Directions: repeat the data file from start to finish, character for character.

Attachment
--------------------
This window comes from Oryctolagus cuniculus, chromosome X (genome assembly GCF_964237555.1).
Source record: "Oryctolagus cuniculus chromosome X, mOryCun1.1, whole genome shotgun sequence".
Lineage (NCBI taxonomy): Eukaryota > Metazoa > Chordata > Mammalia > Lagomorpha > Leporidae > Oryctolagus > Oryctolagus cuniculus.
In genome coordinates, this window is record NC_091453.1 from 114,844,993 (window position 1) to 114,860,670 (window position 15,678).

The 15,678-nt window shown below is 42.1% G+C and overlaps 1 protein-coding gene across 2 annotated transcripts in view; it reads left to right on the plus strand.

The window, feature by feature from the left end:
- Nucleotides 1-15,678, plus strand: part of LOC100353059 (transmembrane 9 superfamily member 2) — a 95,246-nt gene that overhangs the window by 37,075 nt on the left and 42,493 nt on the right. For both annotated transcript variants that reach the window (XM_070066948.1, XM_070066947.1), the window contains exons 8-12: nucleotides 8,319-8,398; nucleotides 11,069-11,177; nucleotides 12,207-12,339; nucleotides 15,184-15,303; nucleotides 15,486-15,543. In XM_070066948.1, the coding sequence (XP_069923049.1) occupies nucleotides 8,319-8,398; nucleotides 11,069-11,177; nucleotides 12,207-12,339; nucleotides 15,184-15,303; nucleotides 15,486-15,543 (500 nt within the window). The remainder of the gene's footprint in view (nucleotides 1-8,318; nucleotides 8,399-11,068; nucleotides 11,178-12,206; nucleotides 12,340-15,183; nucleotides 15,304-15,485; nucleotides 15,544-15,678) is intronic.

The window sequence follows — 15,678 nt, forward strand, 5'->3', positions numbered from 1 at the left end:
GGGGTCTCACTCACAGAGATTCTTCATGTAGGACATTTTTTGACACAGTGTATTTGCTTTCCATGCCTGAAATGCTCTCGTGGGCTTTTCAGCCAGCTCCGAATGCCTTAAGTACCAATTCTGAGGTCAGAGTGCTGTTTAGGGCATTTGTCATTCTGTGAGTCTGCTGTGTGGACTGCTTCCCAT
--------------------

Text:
This window comes from Oryctolagus cuniculus, chromosome X (genome assembly GCF_964237555.1).
Source record: "Oryctolagus cuniculus chromosome X, mOryCun1.1, whole genome shotgun sequence".
Lineage (NCBI taxonomy): Eukaryota > Metazoa > Chordata > Mammalia > Lagomorpha > Leporidae > Oryctolagus > Oryctolagus cuniculus.
In genome coordinates, this window is record NC_091453.1 from 114,844,993 (window position 1) to 114,860,670 (window position 15,678).

The 15,678-nt window shown below is 42.1% G+C and overlaps 1 protein-coding gene across 2 annotated transcripts in view; it reads left to right on the plus strand.

The window, feature by feature from the left end:
- Nucleotides 1-15,678, plus strand: part of LOC100353059 (transmembrane 9 superfamily member 2) — a 95,246-nt gene that overhangs the window by 37,075 nt on the left and 42,493 nt on the right. For both annotated transcript variants that reach the window (XM_070066948.1, XM_070066947.1), the window contains exons 8-12: nucleotides 8,319-8,398; nucleotides 11,069-11,177; nucleotides 12,207-12,339; nucleotides 15,184-15,303; nucleotides 15,486-15,543. In XM_070066948.1, the coding sequence (XP_069923049.1) occupies nucleotides 8,319-8,398; nucleotides 11,069-11,177; nucleotides 12,207-12,339; nucleotides 15,184-15,303; nucleotides 15,486-15,543 (500 nt within the window). The remainder of the gene's footprint in view (nucleotides 1-8,318; nucleotides 8,399-11,068; nucleotides 11,178-12,206; nucleotides 12,340-15,183; nucleotides 15,304-15,485; nucleotides 15,544-15,678) is intronic.

The window sequence follows — 15,678 nt, forward strand, 5'->3', positions numbered from 1 at the left end:
GGGGTCTCACTCACAGAGATTCTTCATGTAGGACATTTTTTGACACAGTGTATTTGCTTTCCATGCCTGAAATGCTCTCGTGGGCTTTTCAGCCAGCTCCGAATGCCTTAAGTACCAATTCTGAGGTCAGAGTGCTGTTTAGGGCATTTGTCATTCTGTGAGTCTGCTGTGTGGACTGCTTCCCAT